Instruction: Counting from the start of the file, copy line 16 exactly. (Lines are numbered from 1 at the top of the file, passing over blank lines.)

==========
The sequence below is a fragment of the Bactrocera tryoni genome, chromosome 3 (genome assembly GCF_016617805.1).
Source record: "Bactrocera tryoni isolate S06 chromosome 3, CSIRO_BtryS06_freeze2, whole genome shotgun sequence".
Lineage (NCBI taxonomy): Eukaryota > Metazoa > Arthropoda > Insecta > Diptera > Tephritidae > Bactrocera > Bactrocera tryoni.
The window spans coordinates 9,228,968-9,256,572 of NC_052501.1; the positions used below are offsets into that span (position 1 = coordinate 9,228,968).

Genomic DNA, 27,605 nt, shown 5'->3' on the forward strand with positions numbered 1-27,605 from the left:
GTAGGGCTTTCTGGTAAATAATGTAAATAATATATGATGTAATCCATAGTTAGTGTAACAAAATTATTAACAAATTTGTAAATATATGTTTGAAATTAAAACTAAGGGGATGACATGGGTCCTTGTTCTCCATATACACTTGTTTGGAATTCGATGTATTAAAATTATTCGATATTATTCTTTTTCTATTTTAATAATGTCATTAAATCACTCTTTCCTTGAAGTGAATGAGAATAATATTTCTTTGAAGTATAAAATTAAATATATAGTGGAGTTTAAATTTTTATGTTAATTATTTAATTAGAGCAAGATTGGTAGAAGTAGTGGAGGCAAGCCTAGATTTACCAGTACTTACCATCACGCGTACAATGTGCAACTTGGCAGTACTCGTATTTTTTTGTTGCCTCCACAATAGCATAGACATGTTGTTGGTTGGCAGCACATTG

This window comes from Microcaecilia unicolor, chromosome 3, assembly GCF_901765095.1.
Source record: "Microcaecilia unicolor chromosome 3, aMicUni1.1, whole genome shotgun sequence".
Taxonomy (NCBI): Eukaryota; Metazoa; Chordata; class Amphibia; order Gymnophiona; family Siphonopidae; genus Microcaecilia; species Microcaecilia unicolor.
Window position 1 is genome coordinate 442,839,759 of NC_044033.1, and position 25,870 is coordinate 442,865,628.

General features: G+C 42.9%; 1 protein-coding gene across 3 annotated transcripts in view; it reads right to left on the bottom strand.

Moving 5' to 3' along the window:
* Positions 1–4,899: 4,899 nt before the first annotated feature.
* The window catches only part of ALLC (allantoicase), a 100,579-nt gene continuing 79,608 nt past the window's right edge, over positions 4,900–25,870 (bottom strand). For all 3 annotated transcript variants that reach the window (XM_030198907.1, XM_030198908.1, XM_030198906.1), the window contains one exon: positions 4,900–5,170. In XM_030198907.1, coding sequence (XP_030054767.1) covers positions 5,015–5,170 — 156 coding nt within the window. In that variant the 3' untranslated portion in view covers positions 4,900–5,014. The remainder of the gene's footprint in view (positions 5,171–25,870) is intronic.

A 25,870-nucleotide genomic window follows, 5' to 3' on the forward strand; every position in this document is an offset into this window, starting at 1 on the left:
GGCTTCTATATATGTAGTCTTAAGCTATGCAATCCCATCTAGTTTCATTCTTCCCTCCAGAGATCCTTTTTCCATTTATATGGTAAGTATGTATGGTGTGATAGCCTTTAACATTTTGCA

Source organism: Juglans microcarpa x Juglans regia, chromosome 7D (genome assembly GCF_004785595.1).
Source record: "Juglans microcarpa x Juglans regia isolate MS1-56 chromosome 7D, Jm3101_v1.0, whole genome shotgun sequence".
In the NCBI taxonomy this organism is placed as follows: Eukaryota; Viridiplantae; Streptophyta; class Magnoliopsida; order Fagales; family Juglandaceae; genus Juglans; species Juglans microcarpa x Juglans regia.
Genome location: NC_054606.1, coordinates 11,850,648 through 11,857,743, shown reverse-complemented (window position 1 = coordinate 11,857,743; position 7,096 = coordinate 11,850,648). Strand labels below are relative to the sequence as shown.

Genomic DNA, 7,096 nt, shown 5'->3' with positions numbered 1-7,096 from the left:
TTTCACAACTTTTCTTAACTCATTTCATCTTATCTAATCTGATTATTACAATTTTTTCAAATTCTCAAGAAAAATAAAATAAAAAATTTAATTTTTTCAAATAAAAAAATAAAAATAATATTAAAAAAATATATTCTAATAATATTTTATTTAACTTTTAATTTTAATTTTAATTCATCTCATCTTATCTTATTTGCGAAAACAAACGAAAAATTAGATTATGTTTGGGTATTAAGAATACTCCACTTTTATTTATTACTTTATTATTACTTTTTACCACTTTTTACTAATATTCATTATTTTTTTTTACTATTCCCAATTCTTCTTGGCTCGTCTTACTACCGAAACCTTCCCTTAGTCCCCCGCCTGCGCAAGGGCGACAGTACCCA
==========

GGCTTCTATATATGTAGTCTTAAGCTATGCAATCCCATCTAGTTTCATTCTTCCCTCCAGAGATCCTTTTTCCATTTATATGGTAAGTATGTATGGTGTGATAGCCTTTAACATTTTGCA